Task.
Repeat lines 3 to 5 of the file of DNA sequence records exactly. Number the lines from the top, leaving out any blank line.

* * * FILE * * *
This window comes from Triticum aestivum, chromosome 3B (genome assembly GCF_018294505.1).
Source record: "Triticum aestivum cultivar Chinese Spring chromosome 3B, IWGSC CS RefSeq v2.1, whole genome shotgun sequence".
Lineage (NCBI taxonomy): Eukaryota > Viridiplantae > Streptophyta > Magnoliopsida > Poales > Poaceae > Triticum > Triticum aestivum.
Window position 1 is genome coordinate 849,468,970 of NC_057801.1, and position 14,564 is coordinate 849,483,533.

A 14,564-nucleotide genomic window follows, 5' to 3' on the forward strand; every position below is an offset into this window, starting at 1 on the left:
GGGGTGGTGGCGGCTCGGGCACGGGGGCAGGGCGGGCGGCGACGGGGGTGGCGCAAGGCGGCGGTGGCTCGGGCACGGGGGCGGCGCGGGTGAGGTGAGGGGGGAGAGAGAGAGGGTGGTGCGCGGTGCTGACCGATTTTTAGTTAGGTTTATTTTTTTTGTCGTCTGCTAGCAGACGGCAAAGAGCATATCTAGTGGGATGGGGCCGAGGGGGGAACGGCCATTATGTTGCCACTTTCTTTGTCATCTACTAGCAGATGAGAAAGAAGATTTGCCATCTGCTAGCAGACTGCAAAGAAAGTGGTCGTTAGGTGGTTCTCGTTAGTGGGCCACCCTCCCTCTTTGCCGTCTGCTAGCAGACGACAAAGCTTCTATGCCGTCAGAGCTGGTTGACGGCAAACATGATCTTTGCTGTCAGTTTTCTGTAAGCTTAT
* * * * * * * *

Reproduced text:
Lineage (NCBI taxonomy): Eukaryota > Viridiplantae > Streptophyta > Magnoliopsida > Poales > Poaceae > Triticum > Triticum aestivum.
Window position 1 is genome coordinate 849,468,970 of NC_057801.1, and position 14,564 is coordinate 849,483,533.

A 14,564-nucleotide genomic window follows, 5' to 3' on the forward strand; every position below is an offset into this window, starting at 1 on the left: